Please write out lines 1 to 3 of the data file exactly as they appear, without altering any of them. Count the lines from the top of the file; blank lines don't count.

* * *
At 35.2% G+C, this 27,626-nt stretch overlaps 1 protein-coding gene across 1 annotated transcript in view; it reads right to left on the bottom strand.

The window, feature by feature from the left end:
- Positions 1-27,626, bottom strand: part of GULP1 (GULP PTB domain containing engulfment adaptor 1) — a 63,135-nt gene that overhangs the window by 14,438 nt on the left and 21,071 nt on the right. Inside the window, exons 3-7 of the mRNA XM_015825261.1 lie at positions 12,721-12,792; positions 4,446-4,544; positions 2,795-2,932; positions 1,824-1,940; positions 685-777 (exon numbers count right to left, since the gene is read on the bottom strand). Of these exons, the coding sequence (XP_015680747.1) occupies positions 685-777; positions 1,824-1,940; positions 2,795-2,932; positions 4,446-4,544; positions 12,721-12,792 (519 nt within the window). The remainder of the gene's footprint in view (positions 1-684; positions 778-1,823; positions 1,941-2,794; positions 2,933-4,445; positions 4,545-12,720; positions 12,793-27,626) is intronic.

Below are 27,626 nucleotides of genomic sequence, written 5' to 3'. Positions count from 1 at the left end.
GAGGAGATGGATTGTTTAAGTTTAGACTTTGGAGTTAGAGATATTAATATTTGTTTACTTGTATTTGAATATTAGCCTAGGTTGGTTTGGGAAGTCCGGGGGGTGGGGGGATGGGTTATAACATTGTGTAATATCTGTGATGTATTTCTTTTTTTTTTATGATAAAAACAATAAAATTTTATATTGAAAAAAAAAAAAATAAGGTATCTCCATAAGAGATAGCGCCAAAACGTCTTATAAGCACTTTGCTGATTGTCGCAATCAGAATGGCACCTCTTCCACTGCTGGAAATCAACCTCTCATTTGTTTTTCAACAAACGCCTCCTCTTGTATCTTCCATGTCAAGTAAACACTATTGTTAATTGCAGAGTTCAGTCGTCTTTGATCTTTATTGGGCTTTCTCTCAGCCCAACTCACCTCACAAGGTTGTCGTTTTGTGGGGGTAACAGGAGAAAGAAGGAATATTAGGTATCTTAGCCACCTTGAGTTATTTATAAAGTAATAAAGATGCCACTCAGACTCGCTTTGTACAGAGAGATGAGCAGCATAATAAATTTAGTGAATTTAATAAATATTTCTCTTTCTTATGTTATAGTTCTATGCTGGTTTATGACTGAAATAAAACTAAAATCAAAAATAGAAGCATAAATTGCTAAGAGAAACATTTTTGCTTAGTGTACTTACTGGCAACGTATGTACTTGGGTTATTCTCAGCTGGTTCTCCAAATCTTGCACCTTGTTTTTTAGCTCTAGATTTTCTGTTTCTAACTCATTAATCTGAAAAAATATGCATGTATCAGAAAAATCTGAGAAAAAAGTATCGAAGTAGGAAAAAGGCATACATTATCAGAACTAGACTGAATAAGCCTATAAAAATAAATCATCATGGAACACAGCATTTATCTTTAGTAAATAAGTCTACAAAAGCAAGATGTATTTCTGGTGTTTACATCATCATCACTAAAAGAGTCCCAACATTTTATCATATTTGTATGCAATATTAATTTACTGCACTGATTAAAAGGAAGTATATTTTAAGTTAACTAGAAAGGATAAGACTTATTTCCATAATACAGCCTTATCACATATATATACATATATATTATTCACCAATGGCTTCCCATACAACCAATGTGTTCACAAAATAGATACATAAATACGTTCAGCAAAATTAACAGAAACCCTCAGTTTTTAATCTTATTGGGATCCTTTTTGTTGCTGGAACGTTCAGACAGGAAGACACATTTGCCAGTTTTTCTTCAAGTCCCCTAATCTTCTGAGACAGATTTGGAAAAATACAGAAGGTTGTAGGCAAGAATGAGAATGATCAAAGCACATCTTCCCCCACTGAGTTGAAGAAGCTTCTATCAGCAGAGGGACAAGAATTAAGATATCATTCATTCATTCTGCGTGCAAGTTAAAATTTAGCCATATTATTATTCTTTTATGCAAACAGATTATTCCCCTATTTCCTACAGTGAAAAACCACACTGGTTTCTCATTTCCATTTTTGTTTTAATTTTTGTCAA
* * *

At 35.2% G+C, this 27,626-nt stretch overlaps 1 protein-coding gene across 1 annotated transcript in view; it reads right to left on the bottom strand.

The window, feature by feature from the left end:
- Positions 1-27,626, bottom strand: part of GULP1 (GULP PTB domain containing engulfment adaptor 1) — a 63,135-nt gene that overhangs the window by 14,438 nt on the left and 21,071 nt on the right. Inside the window, exons 3-7 of the mRNA XM_015825261.1 lie at positions 12,721-12,792; positions 4,446-4,544; positions 2,795-2,932; positions 1,824-1,940; positions 685-777 (exon numbers count right to left, since the gene is read on the bottom strand). Of these exons, the coding sequence (XP_015680747.1) occupies positions 685-777; positions 1,824-1,940; positions 2,795-2,932; positions 4,446-4,544; positions 12,721-12,792 (519 nt within the window). The remainder of the gene's footprint in view (positions 1-684; positions 778-1,823; positions 1,941-2,794; positions 2,933-4,445; positions 4,545-12,720; positions 12,793-27,626) is intronic.